Wireless Authentication Methods

This topic is to discuss the following lesson:

hi rene ,
just please i have a question about WEP you explained before that it can support two authentication methods 1-Open authentication 2-Shared key authentication , so how WEP can support authentication methods while itself has it’s own authentication method ?
Also what is the difference between pre-shared key and shared key ?

Hello Michael

I understand your confusion, and I believe it is an issue with terminology. WEP is actually defined as a security algorithm that is used in the IEEE 802.11 standard wireless networks. This algorithm has several configuration parameters, one of which is the type of supported authentication. This simply refers to how the WEP algorithm is applied to a wireless communication.

The first, which is Open authentication, doesn’t require credentials, so anyone can connect to an Open Authentication WEP access point, so any client within range can freely connect. However, the actual data being transmitted is encrypted.

The second, shared key authentication, does require credentials, and so not “just anybody” can connect to the access point. The actual data being transmitted is still encrypted.

As for the shared and pre-shared key, the difference is as follows:

WEP uses a shared key, which means that every client uses the same key. It is shared among multiple users. A pre-shared key is simply a key that has been shared before the time of the actual authentication. This is the general definition of these terms. Of course, this does not prevent you from “pre sharing” a shared key, but in the framework of WEP (shared) and WPA2 (pre-shared), this is the meaning.

I hope this has been helpful!

Laz

thanks lazaros i got it

Dear sir,

How to enable cert in my PC ? Unable to connect the WIFI network since authentication have failed.

Please help .

Thank you

Regards,
Mani

Hello Mani

After doing some research I have found that this error appears whenever a device attempts multiple failed authentications within a specified period of time. This makes the “Client suppression mechanism” of the ISE kick in. This prevents DoS attacks. You can disable this feature in Administration > System > Settings > Radius, Suppress Anomalous Clients. You can also change the settings such as how long a client should be blocked.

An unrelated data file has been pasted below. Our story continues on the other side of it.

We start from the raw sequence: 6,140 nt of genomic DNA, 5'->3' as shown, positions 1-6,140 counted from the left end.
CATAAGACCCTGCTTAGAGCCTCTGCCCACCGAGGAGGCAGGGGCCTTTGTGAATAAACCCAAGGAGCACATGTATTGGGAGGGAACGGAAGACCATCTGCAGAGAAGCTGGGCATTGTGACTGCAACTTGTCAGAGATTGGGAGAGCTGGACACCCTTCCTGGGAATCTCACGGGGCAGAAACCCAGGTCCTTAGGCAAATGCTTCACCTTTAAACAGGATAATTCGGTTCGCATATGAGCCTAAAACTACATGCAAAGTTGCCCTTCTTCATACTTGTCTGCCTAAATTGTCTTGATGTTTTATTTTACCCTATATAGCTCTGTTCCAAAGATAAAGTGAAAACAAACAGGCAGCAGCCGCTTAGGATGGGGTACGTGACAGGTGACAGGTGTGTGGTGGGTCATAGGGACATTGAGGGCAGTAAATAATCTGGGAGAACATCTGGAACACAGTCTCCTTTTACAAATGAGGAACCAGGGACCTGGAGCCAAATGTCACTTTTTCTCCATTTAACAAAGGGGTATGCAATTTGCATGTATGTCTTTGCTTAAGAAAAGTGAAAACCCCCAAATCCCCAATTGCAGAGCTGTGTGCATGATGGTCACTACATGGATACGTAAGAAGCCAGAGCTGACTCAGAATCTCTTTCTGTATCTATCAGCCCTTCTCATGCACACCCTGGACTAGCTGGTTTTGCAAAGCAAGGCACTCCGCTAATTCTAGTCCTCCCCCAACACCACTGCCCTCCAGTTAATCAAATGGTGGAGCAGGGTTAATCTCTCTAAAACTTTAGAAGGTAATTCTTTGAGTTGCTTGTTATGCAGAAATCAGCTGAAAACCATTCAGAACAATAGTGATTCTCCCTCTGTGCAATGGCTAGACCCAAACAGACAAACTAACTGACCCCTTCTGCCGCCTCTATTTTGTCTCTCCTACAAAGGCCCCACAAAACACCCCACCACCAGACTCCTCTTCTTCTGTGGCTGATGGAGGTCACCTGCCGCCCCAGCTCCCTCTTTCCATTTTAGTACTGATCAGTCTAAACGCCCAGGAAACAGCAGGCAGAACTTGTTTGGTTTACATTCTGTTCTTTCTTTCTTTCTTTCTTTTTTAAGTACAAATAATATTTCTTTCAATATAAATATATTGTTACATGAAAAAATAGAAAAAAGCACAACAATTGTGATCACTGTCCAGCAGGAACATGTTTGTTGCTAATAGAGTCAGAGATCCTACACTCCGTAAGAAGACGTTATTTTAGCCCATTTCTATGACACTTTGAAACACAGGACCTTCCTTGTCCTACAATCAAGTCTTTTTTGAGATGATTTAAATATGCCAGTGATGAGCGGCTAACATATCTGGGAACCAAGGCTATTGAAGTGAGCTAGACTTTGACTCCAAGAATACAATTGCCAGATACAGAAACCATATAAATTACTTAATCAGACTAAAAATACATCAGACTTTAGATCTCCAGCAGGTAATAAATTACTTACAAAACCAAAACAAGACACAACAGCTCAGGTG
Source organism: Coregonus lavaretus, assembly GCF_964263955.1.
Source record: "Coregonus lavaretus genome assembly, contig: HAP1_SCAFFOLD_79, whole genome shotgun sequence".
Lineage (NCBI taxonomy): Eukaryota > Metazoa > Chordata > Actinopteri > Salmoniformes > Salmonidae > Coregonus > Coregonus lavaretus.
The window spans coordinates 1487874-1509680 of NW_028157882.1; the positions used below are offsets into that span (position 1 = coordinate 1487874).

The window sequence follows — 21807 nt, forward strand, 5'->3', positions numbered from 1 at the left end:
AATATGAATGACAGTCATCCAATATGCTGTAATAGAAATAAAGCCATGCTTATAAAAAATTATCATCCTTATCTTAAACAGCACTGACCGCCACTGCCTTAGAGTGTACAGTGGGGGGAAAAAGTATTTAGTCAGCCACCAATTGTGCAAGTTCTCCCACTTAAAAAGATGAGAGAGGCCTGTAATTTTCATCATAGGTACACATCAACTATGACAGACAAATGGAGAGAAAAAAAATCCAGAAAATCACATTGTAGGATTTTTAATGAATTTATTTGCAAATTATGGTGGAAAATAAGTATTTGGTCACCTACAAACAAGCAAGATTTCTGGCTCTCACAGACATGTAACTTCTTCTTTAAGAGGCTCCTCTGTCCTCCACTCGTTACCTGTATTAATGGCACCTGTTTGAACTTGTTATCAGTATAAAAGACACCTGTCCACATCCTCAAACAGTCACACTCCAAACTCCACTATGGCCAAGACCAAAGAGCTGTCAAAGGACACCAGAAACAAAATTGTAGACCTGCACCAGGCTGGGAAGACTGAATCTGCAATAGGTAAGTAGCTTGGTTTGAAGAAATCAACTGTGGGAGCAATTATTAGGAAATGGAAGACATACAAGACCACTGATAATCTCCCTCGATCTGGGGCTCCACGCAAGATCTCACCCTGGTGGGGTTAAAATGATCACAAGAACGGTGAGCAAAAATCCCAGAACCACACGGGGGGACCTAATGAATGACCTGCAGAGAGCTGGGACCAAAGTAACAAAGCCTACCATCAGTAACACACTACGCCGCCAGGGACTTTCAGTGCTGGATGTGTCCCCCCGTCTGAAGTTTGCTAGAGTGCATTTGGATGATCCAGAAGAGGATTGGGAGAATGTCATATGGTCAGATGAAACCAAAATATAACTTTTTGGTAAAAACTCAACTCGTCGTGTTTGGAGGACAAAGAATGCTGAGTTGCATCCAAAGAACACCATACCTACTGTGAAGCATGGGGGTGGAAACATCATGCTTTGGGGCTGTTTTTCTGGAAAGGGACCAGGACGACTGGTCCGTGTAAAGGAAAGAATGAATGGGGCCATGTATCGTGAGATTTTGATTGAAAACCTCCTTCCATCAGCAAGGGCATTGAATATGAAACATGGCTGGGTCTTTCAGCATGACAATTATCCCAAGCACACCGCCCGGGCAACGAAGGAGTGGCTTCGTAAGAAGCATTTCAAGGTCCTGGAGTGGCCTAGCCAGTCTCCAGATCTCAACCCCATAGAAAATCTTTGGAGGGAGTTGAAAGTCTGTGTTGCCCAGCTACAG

More info about this can be found at this Cisco community thread:

Now this is the reason for the blocking. But why did your device have multiple failed attempts? The reason outlined in the output above shows 12511 Unexpectedly received TLS alert message. This seems to be the case when you use a wildcard certificate when the CN contains * as a wildcard. You can find out more about this at the following Cisco community thread:


Cisco also has official documentation about this here:

Hopefully this information will help you in your troubleshooting process…

I hope this has been helpful!

Laz

Hi,

I am trying to find some reference that states EAP-FAST requires a radius server. Most resources that I have seen online state ‘authentication server’ and haven’t explicitly stated radius.

Hello Shashank

EAP-FAST can indeed be used with RADIUS and you can see how this can be achieved in the following Cisco documentation:

In it, it refers specifically to RADIUS as the authentication server. This is a typical setup, although other documentation that talks about an overview of EAP-FAST as a technology, does not refer specifically to RADIUS, but it states “authentication server” as you said, much like what you will find in the following document:

In section 2.1 of RFC 4851 which describes EAP-FAST, it speaks about the architectural model of the technology, and it references a RADIUS server as performing some of the authentication mechanisms in the event you use an external authenticator. Alternatively, you can use the AP itself as an authenticator.

So you see RADIUS is used, although it is not the only option to be used.

I hope this has been helpful!

Laz